Don’t Feed the Monster!
1. As with any problem, identification is the key.Admit you have a problem. And take it seriously. Yup, it’s that simple. Consider the possibility that you’re staring at a blank page because you’re suffering from self-doubt. If you’re lazy, sorry. Can’t help you with that one. Maybe consider not being a writer, ‘cause, you know, writing requires self-discipline and actual work. Just throwing that out there!
2. When you are in “the creative mind” – anything should be possible and telling yourself that your ideas are dumb or won’t work is not helpful. Really. Sit back and play out those ideas to their logical conclusion. Do they work? Do you like it? Does it move the plot along? Even if it doesn’t – write it down. You know the old adage – you can’t edit a blank page!
4. Confront your Doubt Monster and root him out. What stage of writing are you in? Are you allowing your inner editor to stomp on your creative process? Do you fear imminent arrest by the Grammar Police? If yes, remember you’re not in English class anymore. You don’t have to have perfect sentences or perfect grammar while you’re drafting your story. First draft = word vomit! And that is fine!!
5. Are you worried about what everyone else will think? At this stage in writing, do not think about your critique group, readers, the marketplace or much of anything else real world related. And, seriously, who cares what anyone else thinks?
6. Tell old Doubty to shut it. Don’t feel guilty about it. You can’t hurt his feelings. See # 4.
7. Do not stop writing. Ever. That is the worst thing you can do. If you are truly stuck, work on something else for a little bit. Take a walk, read, go the movies, clean your closet. Whatever floats your boat.
Who’s seen Men In Black 3? There is a great scene in the movie where J &K are stuck trying to figure out the enemy’s next move. Agent K says – “let’s have pie.” Meaning, they will eat a piece of pie and discuss anything but the case. Believe it or not, this really does work (well, you don’t have to have pie). Sometimes, in order to solve a problem, you have to let your subconscious work it out. Doing an alternate activity and letting your mind wander can help silence the Doubt Monster.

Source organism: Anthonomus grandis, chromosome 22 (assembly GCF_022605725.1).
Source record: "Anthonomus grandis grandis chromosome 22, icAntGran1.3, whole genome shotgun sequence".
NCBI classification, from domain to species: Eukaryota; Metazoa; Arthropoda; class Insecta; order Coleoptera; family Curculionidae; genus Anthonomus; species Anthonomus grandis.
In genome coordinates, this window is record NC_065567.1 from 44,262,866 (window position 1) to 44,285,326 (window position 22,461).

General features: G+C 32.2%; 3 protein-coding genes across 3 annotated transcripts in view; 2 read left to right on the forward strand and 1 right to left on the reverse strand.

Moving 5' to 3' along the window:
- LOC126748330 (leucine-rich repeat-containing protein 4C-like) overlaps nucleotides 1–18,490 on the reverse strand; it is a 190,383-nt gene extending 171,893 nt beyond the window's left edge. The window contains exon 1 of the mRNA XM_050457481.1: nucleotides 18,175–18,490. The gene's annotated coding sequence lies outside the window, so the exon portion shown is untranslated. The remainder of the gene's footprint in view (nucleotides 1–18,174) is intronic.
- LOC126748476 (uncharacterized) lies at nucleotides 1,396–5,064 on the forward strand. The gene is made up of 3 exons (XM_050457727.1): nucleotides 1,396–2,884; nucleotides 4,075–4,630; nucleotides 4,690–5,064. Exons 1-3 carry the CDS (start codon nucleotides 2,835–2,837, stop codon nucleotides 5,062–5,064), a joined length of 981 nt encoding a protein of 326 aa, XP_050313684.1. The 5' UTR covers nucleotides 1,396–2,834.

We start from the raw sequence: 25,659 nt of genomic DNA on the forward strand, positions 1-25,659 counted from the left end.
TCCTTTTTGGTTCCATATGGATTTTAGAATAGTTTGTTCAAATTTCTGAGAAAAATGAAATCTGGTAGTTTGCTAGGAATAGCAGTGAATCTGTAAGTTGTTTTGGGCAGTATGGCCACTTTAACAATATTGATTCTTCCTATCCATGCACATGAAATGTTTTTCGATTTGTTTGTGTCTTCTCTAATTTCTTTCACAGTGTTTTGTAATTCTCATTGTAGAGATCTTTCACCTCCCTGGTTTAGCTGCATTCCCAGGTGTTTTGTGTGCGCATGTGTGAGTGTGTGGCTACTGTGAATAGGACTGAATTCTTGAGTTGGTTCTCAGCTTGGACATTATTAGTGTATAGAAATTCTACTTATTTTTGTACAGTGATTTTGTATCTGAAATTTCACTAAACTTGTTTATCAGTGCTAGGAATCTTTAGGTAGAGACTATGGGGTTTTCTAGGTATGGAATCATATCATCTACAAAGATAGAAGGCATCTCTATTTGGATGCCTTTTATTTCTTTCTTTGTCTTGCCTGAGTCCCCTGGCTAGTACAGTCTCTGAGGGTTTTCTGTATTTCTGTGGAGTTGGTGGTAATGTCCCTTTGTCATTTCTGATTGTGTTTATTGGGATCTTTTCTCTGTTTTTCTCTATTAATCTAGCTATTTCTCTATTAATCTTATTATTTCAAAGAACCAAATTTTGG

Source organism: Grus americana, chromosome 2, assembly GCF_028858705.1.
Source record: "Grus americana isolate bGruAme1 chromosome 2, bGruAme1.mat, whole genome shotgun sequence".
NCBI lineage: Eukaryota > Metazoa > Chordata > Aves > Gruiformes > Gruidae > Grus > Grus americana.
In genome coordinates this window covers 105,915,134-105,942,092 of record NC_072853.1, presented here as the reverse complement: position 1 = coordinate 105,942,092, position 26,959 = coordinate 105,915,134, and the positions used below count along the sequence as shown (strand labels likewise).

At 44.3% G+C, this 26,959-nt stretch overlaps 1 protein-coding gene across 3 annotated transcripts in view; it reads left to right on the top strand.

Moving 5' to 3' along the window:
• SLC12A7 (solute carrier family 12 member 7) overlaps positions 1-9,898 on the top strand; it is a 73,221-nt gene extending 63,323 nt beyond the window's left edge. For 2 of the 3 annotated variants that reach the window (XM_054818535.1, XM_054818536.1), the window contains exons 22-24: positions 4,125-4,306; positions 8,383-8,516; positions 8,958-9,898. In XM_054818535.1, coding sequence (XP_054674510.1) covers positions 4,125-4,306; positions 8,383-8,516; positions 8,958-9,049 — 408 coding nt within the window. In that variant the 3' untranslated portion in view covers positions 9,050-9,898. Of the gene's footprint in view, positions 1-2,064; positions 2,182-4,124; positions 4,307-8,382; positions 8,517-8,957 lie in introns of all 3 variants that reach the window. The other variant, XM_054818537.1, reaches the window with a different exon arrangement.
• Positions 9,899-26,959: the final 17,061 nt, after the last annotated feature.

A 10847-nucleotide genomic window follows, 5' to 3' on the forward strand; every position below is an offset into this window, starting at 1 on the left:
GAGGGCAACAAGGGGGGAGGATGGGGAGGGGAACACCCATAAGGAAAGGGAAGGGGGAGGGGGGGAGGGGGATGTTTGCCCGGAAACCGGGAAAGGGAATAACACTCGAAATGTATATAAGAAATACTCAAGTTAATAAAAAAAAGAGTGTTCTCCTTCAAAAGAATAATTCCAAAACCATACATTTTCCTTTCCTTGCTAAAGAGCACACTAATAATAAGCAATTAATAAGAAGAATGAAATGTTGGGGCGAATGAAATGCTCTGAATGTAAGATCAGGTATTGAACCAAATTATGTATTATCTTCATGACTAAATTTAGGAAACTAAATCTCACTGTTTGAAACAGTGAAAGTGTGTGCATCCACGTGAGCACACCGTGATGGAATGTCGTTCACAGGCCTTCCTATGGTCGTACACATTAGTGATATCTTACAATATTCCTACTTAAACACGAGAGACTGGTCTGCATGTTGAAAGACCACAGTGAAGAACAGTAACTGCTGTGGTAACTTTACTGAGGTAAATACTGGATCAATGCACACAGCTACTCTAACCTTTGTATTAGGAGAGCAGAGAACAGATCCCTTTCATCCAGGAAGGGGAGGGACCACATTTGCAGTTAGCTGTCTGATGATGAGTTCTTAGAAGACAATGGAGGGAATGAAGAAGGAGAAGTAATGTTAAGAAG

Which leads me to my next point . . . sometimes you need to listen to the Doubt Monster.
Wait! What?? But you just said –
– Yes, I know. There are times when you should heed the Doubt Monster’s warnings. He or she is not always wrong to make you question your work. One way to test the validity of the DM is to ask a non-writer to read your finished work. I find it helpful to use first readers whenever I complete a draft. They are not writers, but friends who will be honest and read extensively in the genre I write in.
During editing, let the Doubt Monster play all he wants. This is the time to question your plotline, pacing, word choices, and story flow. The DM can be the voice of reason. Think of
it as the same instinct that prevents you from engaging in dangerous activities like jumping off a cliff or leaving your house in nothing but your underwear.
Over time, the more you write the more you’ll find a happy medium. And, I have discovered that some stories are more prone to attacks of the Doubt Monster. Many times, those books turn out to be better stories in the end and that’s a goal even the Doubt Monster can get behind!
If anyone has confidence building techniques, please share!
Mr. Fern, who by then was raggedy, although he still had green fronds, sat discarded outside the teachers’ room door at the school where my husband teaches, and rather than let him be consigned to the garbage, John brought him home. For years, Mr. Fern sat by the sliders to the deck in the winter, and on the deck, summers, and regenerated and bloomed, and — I truly believe — begat a whole family of ferns that return every year, shooting up like alien pods, in my pachysandra patch.